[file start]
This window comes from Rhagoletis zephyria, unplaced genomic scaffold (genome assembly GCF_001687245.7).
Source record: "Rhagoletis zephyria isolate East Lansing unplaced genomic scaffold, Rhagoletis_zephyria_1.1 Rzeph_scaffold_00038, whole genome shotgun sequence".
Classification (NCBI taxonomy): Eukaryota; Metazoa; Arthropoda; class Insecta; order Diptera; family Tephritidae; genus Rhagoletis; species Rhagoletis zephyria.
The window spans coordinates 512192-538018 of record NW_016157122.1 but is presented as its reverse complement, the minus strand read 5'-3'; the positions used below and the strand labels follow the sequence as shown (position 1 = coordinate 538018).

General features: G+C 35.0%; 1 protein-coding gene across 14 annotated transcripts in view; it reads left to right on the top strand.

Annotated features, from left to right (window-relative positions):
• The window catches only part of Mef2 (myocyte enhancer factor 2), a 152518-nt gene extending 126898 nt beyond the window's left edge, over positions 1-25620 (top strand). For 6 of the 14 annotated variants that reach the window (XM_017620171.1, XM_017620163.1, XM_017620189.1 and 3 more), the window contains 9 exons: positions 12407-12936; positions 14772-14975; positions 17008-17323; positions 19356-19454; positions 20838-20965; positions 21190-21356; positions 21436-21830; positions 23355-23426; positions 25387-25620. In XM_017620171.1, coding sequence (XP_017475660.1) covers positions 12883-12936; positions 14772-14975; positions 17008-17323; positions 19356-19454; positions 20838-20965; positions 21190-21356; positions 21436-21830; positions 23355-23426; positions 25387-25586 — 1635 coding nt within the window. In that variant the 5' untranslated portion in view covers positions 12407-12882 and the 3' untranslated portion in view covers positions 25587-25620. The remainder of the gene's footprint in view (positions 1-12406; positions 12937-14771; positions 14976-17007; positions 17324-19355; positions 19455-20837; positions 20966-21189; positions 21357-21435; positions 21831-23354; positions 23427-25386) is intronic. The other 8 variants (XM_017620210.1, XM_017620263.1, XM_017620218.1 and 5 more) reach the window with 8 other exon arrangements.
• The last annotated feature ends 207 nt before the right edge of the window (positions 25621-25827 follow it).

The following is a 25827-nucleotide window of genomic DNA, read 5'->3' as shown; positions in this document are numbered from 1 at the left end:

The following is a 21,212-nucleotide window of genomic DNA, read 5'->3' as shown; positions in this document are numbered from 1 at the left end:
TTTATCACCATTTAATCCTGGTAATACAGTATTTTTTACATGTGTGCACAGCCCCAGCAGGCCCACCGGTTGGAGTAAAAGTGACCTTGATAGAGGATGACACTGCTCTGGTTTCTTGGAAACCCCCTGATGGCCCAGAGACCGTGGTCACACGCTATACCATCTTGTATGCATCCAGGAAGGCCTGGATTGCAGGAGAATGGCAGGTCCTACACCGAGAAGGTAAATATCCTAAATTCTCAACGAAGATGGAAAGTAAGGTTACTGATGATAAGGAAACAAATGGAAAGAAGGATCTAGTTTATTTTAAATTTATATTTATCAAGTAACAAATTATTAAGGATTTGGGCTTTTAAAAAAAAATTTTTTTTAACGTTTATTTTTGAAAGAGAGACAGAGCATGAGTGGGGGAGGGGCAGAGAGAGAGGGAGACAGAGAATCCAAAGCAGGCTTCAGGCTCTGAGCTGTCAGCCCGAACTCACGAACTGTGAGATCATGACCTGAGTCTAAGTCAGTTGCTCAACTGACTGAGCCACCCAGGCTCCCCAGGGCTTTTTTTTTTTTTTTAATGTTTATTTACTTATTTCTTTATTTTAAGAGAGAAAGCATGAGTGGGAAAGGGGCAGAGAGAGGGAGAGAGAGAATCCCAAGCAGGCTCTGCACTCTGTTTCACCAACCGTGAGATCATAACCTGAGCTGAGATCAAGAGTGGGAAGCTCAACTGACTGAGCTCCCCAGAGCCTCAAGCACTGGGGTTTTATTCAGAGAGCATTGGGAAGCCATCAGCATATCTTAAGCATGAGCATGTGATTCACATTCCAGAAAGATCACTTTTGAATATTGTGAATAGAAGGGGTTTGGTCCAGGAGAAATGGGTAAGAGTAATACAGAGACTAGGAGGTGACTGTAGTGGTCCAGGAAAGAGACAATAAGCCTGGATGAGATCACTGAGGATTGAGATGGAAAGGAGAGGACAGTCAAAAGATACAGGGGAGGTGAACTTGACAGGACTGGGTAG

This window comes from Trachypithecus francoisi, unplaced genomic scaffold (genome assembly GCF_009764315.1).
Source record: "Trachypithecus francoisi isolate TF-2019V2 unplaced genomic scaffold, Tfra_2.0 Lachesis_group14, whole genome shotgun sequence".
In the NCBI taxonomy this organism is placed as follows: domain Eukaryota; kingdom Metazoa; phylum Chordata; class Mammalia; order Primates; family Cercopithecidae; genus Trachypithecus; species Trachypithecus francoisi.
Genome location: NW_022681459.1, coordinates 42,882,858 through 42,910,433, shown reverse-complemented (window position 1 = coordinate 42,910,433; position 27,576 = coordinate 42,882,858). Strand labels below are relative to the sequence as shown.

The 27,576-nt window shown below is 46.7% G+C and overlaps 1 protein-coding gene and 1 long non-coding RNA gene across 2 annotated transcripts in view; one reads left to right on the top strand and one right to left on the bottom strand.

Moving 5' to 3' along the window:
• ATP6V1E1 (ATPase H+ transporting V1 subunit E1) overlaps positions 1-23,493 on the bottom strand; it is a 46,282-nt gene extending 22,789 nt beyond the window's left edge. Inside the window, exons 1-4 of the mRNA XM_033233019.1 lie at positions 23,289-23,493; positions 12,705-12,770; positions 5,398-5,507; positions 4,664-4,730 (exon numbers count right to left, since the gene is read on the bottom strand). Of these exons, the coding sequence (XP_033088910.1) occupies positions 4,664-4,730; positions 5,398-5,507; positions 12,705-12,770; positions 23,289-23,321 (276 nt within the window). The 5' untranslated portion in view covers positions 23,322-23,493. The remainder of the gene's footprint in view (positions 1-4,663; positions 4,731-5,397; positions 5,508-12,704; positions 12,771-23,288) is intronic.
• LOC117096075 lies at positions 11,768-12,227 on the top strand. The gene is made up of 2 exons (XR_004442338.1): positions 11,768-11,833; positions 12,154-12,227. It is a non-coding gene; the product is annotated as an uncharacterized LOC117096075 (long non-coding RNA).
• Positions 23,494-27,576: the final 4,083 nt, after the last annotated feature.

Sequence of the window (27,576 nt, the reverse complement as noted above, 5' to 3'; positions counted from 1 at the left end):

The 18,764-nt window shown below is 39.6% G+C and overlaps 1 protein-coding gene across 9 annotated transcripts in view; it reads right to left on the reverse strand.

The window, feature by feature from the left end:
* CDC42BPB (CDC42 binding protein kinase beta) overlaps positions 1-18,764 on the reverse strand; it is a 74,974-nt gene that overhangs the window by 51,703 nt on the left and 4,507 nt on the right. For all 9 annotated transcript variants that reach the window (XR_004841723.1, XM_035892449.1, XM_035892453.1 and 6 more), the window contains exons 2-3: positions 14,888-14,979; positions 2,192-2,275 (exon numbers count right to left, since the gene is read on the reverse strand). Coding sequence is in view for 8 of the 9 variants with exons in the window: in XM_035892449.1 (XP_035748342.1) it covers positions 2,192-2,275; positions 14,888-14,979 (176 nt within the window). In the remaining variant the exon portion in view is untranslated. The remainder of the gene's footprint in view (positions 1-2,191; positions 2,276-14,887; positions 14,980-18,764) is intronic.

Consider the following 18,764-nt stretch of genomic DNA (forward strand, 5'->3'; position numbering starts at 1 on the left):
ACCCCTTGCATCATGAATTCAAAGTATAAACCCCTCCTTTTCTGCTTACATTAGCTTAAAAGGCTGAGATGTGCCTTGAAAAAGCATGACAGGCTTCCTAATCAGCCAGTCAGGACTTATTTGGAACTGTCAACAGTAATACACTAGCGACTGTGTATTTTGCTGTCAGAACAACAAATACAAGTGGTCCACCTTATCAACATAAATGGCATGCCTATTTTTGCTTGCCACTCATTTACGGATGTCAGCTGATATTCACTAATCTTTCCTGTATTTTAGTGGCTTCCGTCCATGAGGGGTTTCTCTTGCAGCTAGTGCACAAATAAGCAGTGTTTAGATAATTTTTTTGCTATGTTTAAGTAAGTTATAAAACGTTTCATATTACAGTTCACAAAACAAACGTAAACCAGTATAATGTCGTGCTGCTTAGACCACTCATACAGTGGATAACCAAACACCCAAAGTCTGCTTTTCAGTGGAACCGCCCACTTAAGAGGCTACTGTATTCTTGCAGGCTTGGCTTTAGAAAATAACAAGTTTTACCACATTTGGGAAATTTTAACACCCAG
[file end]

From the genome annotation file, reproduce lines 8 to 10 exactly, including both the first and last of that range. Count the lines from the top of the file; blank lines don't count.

• The last annotated feature ends 207 nt before the right edge of the window (positions 25621-25827 follow it).

The following is a 25827-nucleotide window of genomic DNA, read 5'->3' as shown; positions in this document are numbered from 1 at the left end:

The following is a 21,212-nucleotide window of genomic DNA, read 5'->3' as shown; positions in this document are numbered from 1 at the left end: